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OVIRAPTOR

When the first fossil of Oviraptor was unearthed, sitting atop a clutch of fossilized eggs, the eggs were thought to belong to an entirely different kind of dinosaur, Protoceratops (specimens of which had been found in the immediate vicinity). Naturally, it was assumed this new genus of dinosaur had stolen the eggs, hence the name that was bestowed on it by Henry Fairfield Osborn, Greek for "egg thief."

Although it's still saddled with its inaccurate name, Oviraptor has since been completely vindicated. Paleontologists now believe that the "guilty" specimen had actually been brooding a clutch of its own eggs, and earned its notoriety simply by being a good mother (or possibly a good father, since males of the species could conceivably have taken part in child-rearing, as is the case with modern birds).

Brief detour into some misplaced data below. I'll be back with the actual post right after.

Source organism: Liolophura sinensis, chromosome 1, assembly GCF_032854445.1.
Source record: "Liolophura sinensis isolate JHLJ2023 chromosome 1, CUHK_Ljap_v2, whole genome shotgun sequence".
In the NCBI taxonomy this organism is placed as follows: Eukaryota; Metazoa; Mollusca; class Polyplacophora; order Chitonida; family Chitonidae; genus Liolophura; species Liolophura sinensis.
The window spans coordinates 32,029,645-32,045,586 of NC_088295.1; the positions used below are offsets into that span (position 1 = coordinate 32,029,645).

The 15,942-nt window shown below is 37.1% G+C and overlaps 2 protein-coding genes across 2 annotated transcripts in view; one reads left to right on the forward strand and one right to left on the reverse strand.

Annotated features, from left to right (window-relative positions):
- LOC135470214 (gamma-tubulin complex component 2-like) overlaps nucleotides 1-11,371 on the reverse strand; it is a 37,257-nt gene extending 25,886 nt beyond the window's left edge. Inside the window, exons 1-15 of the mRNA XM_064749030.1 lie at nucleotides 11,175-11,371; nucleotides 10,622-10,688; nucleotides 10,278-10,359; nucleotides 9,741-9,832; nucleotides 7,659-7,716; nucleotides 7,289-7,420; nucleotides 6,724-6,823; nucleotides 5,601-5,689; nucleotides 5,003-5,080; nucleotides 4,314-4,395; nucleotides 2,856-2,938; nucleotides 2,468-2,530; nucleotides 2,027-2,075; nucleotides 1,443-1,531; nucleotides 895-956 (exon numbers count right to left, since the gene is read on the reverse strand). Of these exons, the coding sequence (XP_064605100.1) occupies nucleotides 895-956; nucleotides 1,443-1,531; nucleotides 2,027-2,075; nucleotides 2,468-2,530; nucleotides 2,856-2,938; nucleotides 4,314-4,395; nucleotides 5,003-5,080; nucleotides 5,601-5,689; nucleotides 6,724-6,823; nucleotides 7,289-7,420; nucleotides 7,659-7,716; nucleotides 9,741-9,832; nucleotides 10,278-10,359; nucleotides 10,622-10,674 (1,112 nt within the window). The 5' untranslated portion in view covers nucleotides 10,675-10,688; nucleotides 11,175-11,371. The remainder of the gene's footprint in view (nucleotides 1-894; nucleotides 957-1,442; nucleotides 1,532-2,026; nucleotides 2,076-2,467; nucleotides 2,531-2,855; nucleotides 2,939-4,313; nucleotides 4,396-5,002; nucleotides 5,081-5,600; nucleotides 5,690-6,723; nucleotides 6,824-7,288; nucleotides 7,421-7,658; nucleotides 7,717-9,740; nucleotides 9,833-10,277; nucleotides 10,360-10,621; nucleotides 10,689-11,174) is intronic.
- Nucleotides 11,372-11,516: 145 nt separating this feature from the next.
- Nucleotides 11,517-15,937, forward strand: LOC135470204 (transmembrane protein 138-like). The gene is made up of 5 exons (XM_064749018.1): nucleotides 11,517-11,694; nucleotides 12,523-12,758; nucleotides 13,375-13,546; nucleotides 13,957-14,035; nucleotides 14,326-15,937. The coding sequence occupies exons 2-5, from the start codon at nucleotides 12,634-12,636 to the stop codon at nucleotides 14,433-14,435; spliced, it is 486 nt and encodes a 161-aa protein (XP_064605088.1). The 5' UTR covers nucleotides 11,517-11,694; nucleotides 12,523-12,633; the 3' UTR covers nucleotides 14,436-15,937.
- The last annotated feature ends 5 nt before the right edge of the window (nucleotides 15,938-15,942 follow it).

Once you get beyond this little misunderstanding, Oviraptor was one of the most birdlike of all dinosaurs, with a sharp, toothless beak and (probably) a coat of feathers. This theropod didn't have wings, but it seems to have been a short step away (in evolutionary terms) from the first flying birds. (By the way, confusingly enough, Oviraptor doesn't technically count as a true raptor, the breed of dinosaurs most famously represented by Deinonychus and Velociraptor--but the family to which it belongs, the oviraptisaurs, includes a huge number of similarly feathered dinosaurs.)


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